Separating fact from fiction about the Keystone XL pipeline


(CNN) – President Trump touts it as a colossal project that will create tens of thousands of jobs and revive an ailing American industry, but in reality, the impact of the newly-revived Keystone XL pipeline may fall far short.

Pipeline projects have drawn massive protests, fueled by fears of environmental destruction in the event of a leak, which could endanger health and safe drinking water.

But with the stroke of a pen Tuesday, President Trump put the controversial projects including the stalled Keystone XL pipeline back in play. The $8-billion project would stretch nearly 1,200 miles across Montana, South Dakota, Nebraska, Kansas, Oklahoma and Texas, carrying more than 800,000 barrels of crude oil per day from Canada to the United States.

A 2014 state department report found only 3,900 workers will be required to build the pipeline and those jobs will only last a year. Just 35 positions would be permanent.

Jack Gerard, CEO of the American Petroleum Institute, did not dispute the state department’s number. He said, “20,000, 5,000, what is it? It’s thousands of jobs. They’re great, well-paid jobs. Let’s focus on the benefits.”

Then there’s the pipelines themselves and who will make them.

President Trump said, “I am very insistent that if we’re going to build pipelines in the United States, the pipes should be made in the United States.”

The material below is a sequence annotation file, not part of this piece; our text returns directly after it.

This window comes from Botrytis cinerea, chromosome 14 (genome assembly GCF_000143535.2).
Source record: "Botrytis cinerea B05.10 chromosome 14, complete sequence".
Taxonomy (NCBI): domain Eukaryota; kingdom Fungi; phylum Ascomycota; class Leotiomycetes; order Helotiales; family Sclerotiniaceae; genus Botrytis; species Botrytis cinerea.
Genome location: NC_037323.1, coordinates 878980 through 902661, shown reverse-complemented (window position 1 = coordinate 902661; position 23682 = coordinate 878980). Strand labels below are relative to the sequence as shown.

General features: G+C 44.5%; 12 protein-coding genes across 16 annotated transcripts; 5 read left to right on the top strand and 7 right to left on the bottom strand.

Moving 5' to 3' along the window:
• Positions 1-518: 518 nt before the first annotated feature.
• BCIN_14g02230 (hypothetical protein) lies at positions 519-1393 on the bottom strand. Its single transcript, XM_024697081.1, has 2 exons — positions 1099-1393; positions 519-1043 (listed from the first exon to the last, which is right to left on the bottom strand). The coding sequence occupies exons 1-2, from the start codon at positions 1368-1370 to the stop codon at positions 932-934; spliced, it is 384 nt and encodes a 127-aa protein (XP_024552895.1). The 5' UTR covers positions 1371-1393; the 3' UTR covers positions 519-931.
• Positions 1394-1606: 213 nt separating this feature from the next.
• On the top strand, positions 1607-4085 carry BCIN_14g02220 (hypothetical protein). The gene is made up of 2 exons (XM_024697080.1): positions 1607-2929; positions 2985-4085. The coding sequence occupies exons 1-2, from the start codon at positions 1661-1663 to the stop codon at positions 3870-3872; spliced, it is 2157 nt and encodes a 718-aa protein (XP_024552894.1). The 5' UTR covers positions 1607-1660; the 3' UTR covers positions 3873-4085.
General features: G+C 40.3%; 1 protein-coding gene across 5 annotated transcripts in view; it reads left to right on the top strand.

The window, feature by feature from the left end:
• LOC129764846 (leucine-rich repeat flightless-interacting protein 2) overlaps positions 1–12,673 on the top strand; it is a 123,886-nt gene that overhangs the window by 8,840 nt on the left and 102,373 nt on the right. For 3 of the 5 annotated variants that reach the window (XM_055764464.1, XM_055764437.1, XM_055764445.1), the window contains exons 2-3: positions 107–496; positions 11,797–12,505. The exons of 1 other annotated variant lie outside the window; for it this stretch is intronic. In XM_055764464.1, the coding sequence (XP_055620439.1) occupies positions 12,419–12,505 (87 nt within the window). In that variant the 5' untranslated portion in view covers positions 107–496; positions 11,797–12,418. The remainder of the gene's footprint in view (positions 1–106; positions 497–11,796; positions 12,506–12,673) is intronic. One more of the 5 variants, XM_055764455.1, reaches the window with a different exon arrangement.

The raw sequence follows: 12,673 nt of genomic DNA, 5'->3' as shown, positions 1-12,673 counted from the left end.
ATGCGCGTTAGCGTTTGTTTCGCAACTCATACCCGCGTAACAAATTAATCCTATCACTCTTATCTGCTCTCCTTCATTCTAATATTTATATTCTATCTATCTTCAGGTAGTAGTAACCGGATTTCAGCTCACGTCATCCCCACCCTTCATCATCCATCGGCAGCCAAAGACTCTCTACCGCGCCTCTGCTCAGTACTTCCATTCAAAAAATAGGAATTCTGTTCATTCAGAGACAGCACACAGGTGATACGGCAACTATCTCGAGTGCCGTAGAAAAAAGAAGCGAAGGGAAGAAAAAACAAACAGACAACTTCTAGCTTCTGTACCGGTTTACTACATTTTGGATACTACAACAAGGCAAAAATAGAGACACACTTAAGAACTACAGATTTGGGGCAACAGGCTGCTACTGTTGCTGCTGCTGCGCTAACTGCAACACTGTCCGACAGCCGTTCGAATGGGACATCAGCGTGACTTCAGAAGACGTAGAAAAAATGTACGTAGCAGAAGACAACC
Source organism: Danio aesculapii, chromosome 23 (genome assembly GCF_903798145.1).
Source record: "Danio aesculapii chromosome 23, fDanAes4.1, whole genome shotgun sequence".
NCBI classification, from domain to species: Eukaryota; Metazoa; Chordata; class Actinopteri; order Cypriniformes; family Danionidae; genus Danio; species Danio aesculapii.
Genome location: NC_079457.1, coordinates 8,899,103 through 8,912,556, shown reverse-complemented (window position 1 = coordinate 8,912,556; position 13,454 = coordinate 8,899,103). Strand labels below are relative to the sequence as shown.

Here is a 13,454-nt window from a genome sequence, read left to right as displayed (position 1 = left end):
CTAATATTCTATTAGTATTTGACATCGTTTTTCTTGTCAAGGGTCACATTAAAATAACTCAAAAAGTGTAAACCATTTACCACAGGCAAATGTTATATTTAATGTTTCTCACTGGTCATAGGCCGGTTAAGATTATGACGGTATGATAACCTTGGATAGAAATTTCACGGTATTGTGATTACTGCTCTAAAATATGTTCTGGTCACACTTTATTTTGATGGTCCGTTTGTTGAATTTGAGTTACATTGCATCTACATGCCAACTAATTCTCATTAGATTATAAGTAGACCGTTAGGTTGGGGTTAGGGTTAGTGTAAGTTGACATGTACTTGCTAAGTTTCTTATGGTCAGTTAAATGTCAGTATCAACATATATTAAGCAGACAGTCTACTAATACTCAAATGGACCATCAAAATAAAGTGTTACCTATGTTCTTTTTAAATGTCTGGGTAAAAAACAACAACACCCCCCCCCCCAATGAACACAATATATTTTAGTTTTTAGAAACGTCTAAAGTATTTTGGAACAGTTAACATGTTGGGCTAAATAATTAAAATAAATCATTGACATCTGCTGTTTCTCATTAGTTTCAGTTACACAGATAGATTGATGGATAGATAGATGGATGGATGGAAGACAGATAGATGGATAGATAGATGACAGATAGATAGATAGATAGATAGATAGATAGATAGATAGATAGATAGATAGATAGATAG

But Calgary-based TransCanada, the owner of Keystone XL, has already bought pipes and materials for the project.

In 2012, President Obama visited an Oklahoma storage yard holding pipes that had already been purchased. This was before he rejected the project over climate concerns.

A Cornell University study found that almost half, perhaps more, of the primary material for the pipeline was produced by foreign companies, which is a sticking point for some lawmakers on Capitol Hill.

Rep. Mike Doyle said, “I wish I could sit here and say that, that steel is coming from the Unites States of America. Unfortunately, TransCanada’s contracted with an Indian multinational company, Well Spun Corp Limited, and a Russian company.”

In a statement, TransCanada said, “We have previously purchased pipe. We will need time to review and analyze the plan when it is released to determine its impact to KXL.”

There are laws preventing a government from telling a private entity what material they have to use for a project.

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